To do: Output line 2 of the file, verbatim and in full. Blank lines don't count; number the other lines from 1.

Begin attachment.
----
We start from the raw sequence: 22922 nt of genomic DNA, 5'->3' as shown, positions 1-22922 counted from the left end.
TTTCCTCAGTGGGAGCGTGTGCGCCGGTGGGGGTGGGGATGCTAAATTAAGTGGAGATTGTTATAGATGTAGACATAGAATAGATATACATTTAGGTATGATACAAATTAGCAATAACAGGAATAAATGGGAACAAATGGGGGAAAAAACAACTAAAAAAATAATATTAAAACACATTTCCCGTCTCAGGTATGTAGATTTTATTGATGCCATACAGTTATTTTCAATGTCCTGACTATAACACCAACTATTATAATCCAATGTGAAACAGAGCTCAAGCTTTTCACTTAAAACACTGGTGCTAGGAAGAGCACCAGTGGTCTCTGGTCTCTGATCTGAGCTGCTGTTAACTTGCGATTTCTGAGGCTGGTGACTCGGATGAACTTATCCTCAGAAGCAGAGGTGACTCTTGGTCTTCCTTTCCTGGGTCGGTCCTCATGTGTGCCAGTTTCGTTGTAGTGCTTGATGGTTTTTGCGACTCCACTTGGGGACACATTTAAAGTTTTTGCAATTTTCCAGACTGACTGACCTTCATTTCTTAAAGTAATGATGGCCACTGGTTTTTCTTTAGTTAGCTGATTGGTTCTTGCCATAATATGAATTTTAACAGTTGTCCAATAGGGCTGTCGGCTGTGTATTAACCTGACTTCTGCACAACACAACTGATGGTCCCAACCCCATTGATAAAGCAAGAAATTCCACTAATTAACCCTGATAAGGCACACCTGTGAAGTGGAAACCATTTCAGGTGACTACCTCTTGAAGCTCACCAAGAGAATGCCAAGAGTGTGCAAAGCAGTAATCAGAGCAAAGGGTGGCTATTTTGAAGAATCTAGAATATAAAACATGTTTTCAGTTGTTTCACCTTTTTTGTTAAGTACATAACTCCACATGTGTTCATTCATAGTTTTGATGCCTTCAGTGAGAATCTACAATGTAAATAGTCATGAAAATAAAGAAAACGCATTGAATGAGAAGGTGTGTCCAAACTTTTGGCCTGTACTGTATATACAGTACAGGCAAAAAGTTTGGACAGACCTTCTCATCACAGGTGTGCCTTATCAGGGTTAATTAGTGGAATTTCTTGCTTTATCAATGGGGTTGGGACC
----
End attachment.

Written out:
TTTCCTCAGTGGGAGCGTGTGCGCCGGTGGGGGTGGGGATGCTAAATTAAGTGGAGATTGTTATAGATGTAGACATAGAATAGATATACATTTAGGTATGATACAAATTAGCAATAACAGGAATAAATGGGAACAAATGGGGGAAAAAACAACTAAAAAAATAATATTAAAACACATTTCCCGTCTCAGGTATGTAGATTTTATTGATGCCATACAGTTATTTTCAATGTCCTGACTATAACACCAACTATTATAATCCAATGTGAAACAGAGCTCAAGCTTTTCACTTAAAACACTGGTGCTAGGAAGAGCACCAGTGGTCTCTGGTCTCTGATCTGAGCTGCTGTTAACTTGCGATTTCTGAGGCTGGTGACTCGGATGAACTTATCCTCAGAAGCAGAGGTGACTCTTGGTCTTCCTTTCCTGGGTCGGTCCTCATGTGTGCCAGTTTCGTTGTAGTGCTTGATGGTTTTTGCGACTCCACTTGGGGACACATTTAAAGTTTTTGCAATTTTCCAGACTGACTGACCTTCATTTCTTAAAGTAATGATGGCCACTGGTTTTTCTTTAGTTAGCTGATTGGTTCTTGCCATAATATGAATTTTAACAGTTGTCCAATAGGGCTGTCGGCTGTGTATTAACCTGACTTCTGCACAACACAACTGATGGTCCCAACCCCATTGATAAAGCAAGAAATTCCACTAATTAACCCTGATAAGGCACACCTGTGAAGTGGAAACCATTTCAGGTGACTACCTCTTGAAGCTCACCAAGAGAATGCCAAGAGTGTGCAAAGCAGTAATCAGAGCAAAGGGTGGCTATTTTGAAGAATCTAGAATATAAAACATGTTTTCAGTTGTTTCACCTTTTTTGTTAAGTACATAACTCCACATGTGTTCATTCATAGTTTTGATGCCTTCAGTGAGAATCTACAATGTAAATAGTCATGAAAATAAAGAAAACGCATTGAATGAGAAGGTGTGTCCAAACTTTTGGCCTGTACTGTATATACAGTACAGGCAAAAAGTTTGGACAGACCTTCTCATCACAGGTGTGCCTTATCAGGGTTAATTAGTGGAATTTCTTGCTTTATCAATGGGGTTGGGACC